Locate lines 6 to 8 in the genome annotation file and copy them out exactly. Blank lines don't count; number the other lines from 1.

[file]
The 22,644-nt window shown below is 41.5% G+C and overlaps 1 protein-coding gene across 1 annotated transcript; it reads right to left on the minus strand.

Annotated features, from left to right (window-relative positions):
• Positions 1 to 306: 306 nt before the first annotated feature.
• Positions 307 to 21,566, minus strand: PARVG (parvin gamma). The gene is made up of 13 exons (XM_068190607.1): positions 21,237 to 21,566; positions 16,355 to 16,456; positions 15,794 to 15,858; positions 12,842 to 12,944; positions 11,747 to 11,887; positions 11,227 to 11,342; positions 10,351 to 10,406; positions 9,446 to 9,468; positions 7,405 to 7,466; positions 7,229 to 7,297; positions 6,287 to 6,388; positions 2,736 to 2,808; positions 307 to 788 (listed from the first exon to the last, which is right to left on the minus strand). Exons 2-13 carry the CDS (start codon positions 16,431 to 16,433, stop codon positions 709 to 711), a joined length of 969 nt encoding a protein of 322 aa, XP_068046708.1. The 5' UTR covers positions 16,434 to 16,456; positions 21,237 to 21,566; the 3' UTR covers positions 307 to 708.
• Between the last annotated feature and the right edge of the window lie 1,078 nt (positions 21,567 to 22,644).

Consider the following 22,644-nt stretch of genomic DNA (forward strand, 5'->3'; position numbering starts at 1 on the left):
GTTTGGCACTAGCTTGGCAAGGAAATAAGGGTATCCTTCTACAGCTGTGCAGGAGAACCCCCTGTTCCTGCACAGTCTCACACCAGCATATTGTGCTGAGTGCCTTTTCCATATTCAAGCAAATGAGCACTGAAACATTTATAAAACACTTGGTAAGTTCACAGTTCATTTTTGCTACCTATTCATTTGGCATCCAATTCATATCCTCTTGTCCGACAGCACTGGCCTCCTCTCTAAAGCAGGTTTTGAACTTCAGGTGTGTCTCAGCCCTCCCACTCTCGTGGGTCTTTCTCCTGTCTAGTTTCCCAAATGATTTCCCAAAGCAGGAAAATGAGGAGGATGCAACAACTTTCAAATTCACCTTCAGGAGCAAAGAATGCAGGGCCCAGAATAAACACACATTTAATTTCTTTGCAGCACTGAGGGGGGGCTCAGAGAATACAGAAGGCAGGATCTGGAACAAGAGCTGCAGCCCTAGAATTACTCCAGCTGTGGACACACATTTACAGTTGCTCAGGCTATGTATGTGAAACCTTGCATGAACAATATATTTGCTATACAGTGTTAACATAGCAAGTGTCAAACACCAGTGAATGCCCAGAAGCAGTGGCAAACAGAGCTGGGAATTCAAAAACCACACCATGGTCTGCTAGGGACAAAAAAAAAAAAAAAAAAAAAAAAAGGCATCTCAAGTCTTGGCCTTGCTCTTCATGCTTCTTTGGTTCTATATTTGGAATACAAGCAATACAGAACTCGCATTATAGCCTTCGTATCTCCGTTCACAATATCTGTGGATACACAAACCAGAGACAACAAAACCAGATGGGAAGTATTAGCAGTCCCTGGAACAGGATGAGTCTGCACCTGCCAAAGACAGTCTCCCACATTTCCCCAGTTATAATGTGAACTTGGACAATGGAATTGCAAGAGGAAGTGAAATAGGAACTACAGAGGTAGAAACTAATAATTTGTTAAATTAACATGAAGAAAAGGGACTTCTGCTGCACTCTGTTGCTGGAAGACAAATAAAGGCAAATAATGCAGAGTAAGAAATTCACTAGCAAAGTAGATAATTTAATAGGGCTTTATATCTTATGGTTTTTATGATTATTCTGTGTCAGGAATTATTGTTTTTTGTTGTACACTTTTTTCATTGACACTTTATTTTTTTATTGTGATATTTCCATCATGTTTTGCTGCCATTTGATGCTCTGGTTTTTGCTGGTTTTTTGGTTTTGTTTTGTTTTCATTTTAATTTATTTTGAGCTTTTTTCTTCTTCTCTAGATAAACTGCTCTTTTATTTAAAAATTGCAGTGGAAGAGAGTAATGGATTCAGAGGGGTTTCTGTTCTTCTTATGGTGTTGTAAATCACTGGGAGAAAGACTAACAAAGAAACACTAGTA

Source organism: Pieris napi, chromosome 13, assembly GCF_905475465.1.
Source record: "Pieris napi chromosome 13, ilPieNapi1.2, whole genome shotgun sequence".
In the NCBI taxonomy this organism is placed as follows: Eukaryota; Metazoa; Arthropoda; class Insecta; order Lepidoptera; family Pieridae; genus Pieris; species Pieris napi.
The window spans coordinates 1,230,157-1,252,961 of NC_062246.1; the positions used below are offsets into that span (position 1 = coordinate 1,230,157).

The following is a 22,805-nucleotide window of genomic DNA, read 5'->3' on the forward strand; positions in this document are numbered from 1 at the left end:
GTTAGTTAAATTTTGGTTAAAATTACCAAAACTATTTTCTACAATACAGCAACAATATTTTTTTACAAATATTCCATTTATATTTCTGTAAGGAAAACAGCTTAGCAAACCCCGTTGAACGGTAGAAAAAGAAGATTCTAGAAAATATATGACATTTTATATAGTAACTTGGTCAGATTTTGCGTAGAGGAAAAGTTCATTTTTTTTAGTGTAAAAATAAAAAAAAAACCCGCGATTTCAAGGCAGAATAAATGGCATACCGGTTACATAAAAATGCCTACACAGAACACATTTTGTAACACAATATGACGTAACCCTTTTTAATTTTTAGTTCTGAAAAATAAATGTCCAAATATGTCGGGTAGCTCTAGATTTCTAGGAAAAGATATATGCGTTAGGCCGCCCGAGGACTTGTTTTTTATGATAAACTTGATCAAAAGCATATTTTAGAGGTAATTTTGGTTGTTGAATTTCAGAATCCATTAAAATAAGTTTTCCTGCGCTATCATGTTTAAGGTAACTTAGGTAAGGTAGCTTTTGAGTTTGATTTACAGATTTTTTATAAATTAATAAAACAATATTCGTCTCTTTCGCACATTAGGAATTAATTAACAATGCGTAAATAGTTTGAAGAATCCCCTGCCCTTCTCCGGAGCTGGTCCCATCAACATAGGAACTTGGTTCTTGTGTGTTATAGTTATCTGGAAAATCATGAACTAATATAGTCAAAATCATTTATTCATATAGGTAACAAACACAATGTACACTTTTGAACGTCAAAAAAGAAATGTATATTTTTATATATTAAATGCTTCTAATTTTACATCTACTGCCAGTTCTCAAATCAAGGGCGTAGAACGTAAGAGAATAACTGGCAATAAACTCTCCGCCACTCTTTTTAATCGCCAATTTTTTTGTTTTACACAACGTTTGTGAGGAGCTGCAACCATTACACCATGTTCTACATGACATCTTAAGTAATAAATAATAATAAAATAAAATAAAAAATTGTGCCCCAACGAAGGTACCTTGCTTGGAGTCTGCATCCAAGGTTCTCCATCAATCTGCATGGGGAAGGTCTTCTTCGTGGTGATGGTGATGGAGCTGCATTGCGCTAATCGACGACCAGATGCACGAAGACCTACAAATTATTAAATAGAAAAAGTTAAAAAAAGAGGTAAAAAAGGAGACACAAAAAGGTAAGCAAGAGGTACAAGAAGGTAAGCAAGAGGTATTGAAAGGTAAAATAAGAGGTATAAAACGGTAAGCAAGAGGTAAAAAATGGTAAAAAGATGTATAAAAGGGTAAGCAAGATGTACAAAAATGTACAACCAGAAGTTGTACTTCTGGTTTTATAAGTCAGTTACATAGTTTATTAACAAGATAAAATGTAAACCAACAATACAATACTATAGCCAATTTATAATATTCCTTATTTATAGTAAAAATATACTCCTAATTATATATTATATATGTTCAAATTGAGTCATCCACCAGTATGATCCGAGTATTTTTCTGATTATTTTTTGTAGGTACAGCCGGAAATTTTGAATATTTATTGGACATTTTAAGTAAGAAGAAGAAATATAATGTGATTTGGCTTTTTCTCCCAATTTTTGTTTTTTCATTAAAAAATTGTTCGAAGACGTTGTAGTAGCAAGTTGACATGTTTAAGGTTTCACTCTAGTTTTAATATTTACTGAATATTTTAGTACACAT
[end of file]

Consider the following 22,644-nt stretch of genomic DNA (forward strand, 5'->3'; position numbering starts at 1 on the left):
GTTTGGCACTAGCTTGGCAAGGAAATAAGGGTATCCTTCTACAGCTGTGCAGGAGAACCCCCTGTTCCTGCACAGTCTCACACCAGCATATTGTGCTGAGTGCCTTTTCCATATTCAAGCAAATGAGCACTGAAACATTTATAAAACACTTGGTAAGTTCACAGTTCATTTTTGCTACCTATTCATTTGGCATCCAATTCATATCCTCTTGTCCGACAGCACTGGCCTCCTCTCTAAAGCAGGTTTTGAACTTCAGGTGTGTCTCAGCCCTCCCACTCTCGTGGGTCTTTCTCCTGTCTAGTTTCCCAAATGATTTCCCAAAGCAGGAAAATGAGGAGGATGCAACAACTTTCAAATTCACCTTCAGGAGCAAAGAATGCAGGGCCCAGAATAAACACACATTTAATTTCTTTGCAGCACTGAGGGGGGGCTCAGAGAATACAGAAGGCAGGATCTGGAACAAGAGCTGCAGCCCTAGAATTACTCCAGCTGTGGACACACATTTACAGTTGCTCAGGCTATGTATGTGAAACCTTGCATGAACAATATATTTGCTATACAGTGTTAACATAGCAAGTGTCAAACACCAGTGAATGCCCAGAAGCAGTGGCAAACAGAGCTGGGAATTCAAAAACCACACCATGGTCTGCTAGGGACAAAAAAAAAAAAAAAAAAAAAAAAAGGCATCTCAAGTCTTGGCCTTGCTCTTCATGCTTCTTTGGTTCTATATTTGGAATACAAGCAATACAGAACTCGCATTATAGCCTTCGTATCTCCGTTCACAATATCTGTGGATACACAAACCAGAGACAACAAAACCAGATGGGAAGTATTAGCAGTCCCTGGAACAGGATGAGTCTGCACCTGCCAAAGACAGTCTCCCACATTTCCCCAGTTATAATGTGAACTTGGACAATGGAATTGCAAGAGGAAGTGAAATAGGAACTACAGAGGTAGAAACTAATAATTTGTTAAATTAACATGAAGAAAAGGGACTTCTGCTGCACTCTGTTGCTGGAAGACAAATAAAGGCAAATAATGCAGAGTAAGAAATTCACTAGCAAAGTAGATAATTTAATAGGGCTTTATATCTTATGGTTTTTATGATTATTCTGTGTCAGGAATTATTGTTTTTTGTTGTACACTTTTTTCATTGACACTTTATTTTTTTATTGTGATATTTCCATCATGTTTTGCTGCCATTTGATGCTCTGGTTTTTGCTGGTTTTTTGGTTTTGTTTTGTTTTCATTTTAATTTATTTTGAGCTTTTTTCTTCTTCTCTAGATAAACTGCTCTTTTATTTAAAAATTGCAGTGGAAGAGAGTAATGGATTCAGAGGGGTTTCTGTTCTTCTTATGGTGTTGTAAATCACTGGGAGAAAGACTAACAAAGAAACACTAGTA

Source organism: Pieris napi, chromosome 13, assembly GCF_905475465.1.